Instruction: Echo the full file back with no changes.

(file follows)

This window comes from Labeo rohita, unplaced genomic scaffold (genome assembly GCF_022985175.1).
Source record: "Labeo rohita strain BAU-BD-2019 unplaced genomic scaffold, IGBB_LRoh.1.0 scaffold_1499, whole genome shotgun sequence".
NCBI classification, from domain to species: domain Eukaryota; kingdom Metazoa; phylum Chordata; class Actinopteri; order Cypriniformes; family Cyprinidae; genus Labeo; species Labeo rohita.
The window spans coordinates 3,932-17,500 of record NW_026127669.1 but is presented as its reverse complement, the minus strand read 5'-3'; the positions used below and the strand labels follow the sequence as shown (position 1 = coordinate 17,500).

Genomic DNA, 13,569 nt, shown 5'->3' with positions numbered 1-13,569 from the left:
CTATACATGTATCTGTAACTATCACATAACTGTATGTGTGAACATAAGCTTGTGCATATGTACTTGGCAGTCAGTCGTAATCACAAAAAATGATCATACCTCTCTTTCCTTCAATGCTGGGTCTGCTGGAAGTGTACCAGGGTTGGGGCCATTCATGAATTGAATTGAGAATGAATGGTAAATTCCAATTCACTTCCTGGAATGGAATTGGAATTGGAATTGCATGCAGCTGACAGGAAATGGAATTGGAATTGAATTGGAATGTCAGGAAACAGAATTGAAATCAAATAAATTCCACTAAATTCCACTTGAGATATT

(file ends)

This window comes from Labeo rohita, unplaced genomic scaffold (genome assembly GCF_022985175.1).
Source record: "Labeo rohita strain BAU-BD-2019 unplaced genomic scaffold, IGBB_LRoh.1.0 scaffold_1499, whole genome shotgun sequence".
NCBI classification, from domain to species: domain Eukaryota; kingdom Metazoa; phylum Chordata; class Actinopteri; order Cypriniformes; family Cyprinidae; genus Labeo; species Labeo rohita.
The window spans coordinates 3,932-17,500 of record NW_026127669.1 but is presented as its reverse complement, the minus strand read 5'-3'; the positions used below and the strand labels follow the sequence as shown (position 1 = coordinate 17,500).

Genomic DNA, 13,569 nt, shown 5'->3' with positions numbered 1-13,569 from the left:
CTATACATGTATCTGTAACTATCACATAACTGTATGTGTGAACATAAGCTTGTGCATATGTACTTGGCAGTCAGTCGTAATCACAAAAAATGATCATACCTCTCTTTCCTTCAATGCTGGGTCTGCTGGAAGTGTACCAGGGTTGGGGCCATTCATGAATTGAATTGAGAATGAATGGTAAATTCCAATTCACTTCCTGGAATGGAATTGGAATTGGAATTGCATGCAGCTGACAGGAAATGGAATTGGAATTGAATTGGAATGTCAGGAAACAGAATTGAAATCAAATAAATTCCACTAAATTCCACTTGAGATATT